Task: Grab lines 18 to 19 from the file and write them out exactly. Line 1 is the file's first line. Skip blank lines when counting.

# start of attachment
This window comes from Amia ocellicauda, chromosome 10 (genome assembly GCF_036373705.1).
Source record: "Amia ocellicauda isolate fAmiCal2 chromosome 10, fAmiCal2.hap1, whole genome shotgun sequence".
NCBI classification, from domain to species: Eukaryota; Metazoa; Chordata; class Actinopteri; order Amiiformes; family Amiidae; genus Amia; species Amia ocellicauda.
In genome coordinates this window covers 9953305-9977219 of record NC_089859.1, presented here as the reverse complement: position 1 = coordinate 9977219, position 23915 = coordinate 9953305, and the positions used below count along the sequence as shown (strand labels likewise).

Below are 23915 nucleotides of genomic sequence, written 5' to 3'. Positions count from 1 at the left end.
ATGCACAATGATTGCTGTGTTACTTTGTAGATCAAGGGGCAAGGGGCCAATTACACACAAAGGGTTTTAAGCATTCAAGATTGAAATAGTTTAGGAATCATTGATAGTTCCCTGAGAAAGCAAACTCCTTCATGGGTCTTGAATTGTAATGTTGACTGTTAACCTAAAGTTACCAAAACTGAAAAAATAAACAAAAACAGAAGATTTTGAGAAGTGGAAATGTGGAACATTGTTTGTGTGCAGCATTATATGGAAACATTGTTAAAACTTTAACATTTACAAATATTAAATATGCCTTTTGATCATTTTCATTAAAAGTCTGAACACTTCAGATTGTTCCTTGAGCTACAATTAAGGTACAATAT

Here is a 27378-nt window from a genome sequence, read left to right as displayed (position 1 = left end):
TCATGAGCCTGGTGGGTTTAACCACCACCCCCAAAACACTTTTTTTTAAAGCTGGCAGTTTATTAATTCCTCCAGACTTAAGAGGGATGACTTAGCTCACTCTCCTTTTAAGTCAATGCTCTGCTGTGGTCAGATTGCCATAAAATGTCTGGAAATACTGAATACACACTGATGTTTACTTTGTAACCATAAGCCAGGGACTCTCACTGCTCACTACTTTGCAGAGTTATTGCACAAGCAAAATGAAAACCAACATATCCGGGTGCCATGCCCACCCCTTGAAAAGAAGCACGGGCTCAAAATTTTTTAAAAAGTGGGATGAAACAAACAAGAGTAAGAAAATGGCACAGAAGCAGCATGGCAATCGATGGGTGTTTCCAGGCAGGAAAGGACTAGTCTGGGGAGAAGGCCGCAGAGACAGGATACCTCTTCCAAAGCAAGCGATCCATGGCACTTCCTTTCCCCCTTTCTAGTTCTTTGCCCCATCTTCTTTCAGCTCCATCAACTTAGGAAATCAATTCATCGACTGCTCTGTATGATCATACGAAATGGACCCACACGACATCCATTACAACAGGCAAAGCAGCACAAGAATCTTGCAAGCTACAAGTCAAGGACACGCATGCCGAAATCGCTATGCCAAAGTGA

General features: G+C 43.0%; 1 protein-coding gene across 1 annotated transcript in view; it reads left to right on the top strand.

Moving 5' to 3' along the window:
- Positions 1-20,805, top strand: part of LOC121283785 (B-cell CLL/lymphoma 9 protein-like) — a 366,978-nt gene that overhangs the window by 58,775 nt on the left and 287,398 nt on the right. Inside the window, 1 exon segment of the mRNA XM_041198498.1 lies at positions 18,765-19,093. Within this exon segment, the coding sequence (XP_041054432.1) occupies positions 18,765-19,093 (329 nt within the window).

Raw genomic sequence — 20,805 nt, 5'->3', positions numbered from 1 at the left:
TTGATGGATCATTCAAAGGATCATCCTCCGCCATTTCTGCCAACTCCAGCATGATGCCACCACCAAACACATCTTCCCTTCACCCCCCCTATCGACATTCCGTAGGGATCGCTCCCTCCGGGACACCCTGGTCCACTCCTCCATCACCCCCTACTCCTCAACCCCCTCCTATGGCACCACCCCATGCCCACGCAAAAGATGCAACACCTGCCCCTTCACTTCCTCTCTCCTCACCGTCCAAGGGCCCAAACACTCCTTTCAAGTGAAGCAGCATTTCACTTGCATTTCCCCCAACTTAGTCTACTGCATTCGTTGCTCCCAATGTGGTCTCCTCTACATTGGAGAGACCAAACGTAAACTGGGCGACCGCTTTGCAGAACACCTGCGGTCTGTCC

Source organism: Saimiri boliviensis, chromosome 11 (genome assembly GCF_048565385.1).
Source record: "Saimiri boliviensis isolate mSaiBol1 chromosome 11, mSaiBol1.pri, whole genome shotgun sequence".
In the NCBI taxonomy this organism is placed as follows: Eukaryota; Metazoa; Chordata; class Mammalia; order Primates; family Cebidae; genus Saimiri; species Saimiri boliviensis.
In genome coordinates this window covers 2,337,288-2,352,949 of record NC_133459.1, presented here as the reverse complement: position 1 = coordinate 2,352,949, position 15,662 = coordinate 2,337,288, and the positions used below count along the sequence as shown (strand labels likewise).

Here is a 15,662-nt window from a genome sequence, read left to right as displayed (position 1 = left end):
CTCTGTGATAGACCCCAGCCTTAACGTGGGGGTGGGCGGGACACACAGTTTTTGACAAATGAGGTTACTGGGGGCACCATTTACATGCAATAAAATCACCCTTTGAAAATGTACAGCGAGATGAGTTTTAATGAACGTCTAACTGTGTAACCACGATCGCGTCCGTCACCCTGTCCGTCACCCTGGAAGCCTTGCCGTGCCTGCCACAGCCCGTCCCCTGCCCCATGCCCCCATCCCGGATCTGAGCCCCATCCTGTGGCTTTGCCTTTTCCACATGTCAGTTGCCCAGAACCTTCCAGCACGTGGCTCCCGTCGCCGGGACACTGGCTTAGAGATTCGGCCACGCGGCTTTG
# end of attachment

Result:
Here is a 15,662-nt window from a genome sequence, read left to right as displayed (position 1 = left end):
CTCTGTGATAGACCCCAGCCTTAACGTGGGGGTGGGCGGGACACACAGTTTTTGACAAATGAGGTTACTGGGGGCACCATTTACATGCAATAAAATCACCCTTTGAAAATGTACAGCGAGATGAGTTTTAATGAACGTCTAACTGTGTAACCACGATCGCGTCCGTCACCCTGTCCGTCACCCTGGAAGCCTTGCCGTGCCTGCCACAGCCCGTCCCCTGCCCCATGCCCCCATCCCGGATCTGAGCCCCATCCTGTGGCTTTGCCTTTTCCACATGTCAGTTGCCCAGAACCTTCCAGCACGTGGCTCCCGTCGCCGGGACACTGGCTTAGAGATTCGGCCACGCGGCTTTG